I guess part of it is after 3 weeks of this I have started feeling sorry for people who have created projects that, for whatever reason, are not doing well and the desperation is palpable. It is skewed though since  I don't get messages from Chaosium or from Sandy.

I did get an email today from a project I backed on the strength of the creators gaming CV that affirmed what I had already guessed about exactly how far along it was (or wasn't really). Things happen and part of what makes Kickstarter so great also makes it so heartbreaking. As a backer you are part of the project and being a part of a successful one is really a great experience but the flip side is true as well... when a successful, well-funded project either admits defeat or goes silent it feels less like a disappointment and more like a betrayal and through no fault of their own KS absorbs some of that animus.

I still feel that something big will happen soon that is going to change the way the whole process works. With no evidence whatsoever topped with an extra layer of wild speculation added for good measure I think it will happen when the point is reached where $10 million projects are no longer newsworthy and either Kickstarter gets acquired or far to much money flows through the system and changes are imposed on them by the government. The tell that its about to change is when it gets out that either "The Really Big Corporation of America" has been operating on a more way more favorable fee structure than Lesser Gnome or Amazon starts reporting all successful project disbursement to the IRS and state revenue departments.

My long 2 cents...

Zach



  

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Post Posted: Mon Jun 24, 2013 10:21 am 
 

Good points Zach, especially the last paragarph. When Ebay changed their feedback system to allow no negative freedback from sellers, and stopped allowing sellers to accept checks or money orders and use ONLY Paypal, I think that was a game changer.  I think we are going to see something like that happen with KS, there is still too much money left on the table that KS could get a part of....and I think at some point more onerous controls will be appointed whether creators or backers agree, it's just good business sense for KS, much as how eventually Ebay had to get into the business of policing it's own bad sellers/buyers because they were facing a backlash due to high fraud levels and losing customers as a result.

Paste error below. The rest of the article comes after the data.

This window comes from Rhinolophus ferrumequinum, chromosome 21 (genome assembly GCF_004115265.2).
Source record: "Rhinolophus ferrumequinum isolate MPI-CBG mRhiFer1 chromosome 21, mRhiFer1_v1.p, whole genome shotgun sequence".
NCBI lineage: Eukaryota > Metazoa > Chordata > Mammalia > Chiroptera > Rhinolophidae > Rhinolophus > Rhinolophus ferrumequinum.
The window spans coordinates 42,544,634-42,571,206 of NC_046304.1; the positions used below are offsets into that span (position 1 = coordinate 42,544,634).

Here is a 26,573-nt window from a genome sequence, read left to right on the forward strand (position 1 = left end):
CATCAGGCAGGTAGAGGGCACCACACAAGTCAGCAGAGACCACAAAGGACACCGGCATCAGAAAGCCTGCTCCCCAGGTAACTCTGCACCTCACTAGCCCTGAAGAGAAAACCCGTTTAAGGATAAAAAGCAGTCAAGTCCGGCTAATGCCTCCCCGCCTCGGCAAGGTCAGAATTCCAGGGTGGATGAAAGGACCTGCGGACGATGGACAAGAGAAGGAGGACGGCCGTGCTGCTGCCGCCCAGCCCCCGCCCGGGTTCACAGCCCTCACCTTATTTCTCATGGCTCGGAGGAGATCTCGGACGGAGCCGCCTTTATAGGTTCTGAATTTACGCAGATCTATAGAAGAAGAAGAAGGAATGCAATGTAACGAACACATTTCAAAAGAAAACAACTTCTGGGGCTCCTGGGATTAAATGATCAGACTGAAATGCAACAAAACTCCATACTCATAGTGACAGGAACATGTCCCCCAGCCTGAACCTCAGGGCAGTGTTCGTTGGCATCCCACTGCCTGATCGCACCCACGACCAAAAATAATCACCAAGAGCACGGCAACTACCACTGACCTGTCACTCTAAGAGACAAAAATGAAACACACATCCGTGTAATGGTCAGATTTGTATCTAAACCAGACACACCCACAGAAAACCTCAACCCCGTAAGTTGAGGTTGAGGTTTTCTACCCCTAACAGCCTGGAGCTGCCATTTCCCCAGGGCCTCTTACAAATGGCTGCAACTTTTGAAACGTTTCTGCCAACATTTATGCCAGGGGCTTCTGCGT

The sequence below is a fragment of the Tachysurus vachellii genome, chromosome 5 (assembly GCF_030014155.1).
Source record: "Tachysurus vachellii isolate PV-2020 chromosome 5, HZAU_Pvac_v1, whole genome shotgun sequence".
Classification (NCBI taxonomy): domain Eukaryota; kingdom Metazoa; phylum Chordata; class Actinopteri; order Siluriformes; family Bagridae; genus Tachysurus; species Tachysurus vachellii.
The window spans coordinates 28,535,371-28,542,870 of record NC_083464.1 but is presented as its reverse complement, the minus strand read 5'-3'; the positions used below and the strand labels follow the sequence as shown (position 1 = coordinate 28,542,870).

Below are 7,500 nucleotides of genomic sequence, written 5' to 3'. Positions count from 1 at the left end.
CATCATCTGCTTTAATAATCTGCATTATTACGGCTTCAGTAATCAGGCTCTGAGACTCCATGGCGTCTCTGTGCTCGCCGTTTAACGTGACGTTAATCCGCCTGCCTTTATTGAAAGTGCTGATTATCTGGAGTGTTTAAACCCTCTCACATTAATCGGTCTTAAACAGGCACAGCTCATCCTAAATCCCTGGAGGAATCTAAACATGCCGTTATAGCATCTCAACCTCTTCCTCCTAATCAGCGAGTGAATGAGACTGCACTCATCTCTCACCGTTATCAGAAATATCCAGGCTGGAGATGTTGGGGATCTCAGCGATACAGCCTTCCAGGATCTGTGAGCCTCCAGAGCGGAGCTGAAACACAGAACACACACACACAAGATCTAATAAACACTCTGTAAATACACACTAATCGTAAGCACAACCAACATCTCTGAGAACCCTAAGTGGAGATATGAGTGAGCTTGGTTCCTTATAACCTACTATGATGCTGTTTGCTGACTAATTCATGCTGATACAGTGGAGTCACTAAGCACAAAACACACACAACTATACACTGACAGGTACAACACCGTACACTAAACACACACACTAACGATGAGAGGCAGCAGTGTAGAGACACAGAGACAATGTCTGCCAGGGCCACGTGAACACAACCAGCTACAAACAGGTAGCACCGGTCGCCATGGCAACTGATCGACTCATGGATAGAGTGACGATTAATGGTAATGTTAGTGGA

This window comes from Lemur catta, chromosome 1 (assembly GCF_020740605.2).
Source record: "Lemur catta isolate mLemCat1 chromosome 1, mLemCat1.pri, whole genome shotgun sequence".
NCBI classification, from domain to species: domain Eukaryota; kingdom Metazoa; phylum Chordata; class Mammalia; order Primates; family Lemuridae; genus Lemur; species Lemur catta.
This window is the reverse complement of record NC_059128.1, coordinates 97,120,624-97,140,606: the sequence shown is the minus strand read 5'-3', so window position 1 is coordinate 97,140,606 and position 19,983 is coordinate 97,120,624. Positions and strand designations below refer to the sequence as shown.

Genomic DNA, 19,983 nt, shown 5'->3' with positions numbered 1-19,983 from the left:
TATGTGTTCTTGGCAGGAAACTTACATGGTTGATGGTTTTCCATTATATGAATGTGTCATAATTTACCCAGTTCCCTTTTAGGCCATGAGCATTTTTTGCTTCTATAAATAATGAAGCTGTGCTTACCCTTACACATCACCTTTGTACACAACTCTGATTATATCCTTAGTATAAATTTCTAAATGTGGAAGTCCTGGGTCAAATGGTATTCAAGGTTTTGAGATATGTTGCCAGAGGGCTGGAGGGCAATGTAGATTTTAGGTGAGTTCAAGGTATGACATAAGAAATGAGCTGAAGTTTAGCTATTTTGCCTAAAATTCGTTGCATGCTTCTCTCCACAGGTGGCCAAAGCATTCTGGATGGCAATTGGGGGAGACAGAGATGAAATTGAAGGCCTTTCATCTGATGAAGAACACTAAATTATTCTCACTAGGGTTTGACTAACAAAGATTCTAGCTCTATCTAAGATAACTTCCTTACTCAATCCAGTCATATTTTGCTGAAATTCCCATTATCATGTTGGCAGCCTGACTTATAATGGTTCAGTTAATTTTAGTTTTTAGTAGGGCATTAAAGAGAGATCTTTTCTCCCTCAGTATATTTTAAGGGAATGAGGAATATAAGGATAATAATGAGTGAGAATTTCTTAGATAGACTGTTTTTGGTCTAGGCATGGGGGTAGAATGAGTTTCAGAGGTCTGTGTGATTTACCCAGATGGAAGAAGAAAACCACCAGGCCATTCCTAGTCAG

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Post Posted: Mon Jun 24, 2013 4:53 pm 
 

Badmike wrote in $3,000 Call of Cthulhu Edition:Good points Zach, especially the last paragarph. When Ebay changed their feedback system to allow no negative freedback from sellers, and stopped allowing sellers to accept checks or money orders and use ONLY Paypal, I think that was a game changer.  I think we are going to see something like that happen with KS, there is still too much money left on the table that KS could get a part of....and I think at some point more onerous controls will be appointed whether creators or backers agree, it's just good business sense for KS, much as how eventually Ebay had to get into the business of policing it's own bad sellers/buyers because they were facing a backlash due to high fraud levels and losing customers as a result.

Mike B.


I tend to agree with the eBay comparison. No matter how hard you work to build a self-policing community there is always a point where a sociopath will find easy pray. After a critical mass of people/money it happens every time. I loved Usenet, then came the clowns and it became, well, something different. It was the same with WoW, in the beginning there was a real sense of community but then fake money became worth real money and low and behold there were those clowns that you thought you left on usenet or wherever.

I haven't even checked whether or not Kickstarter is a publicly traded company [they are not, just checked]. I wonder if there is any mechanism to know whether or not the UltraHype Million Dollar Mega Project winds up paying the same fees as everyone or is there already some behind the scenes machinations that adjust the playing field in ways that are more directly financial than simply overwhelming projects with unmatchable publicity.

I am not sure why I feel so suspicious. It only started after launching my own project. I am certainly very pleased with how that is progressing. Lack of sleep probably but I just can't put my finger on what else it might be. It just feels like the days right before someone told Metallica about Napster.

Z



  

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Post Posted: Thu Jun 27, 2013 2:03 pm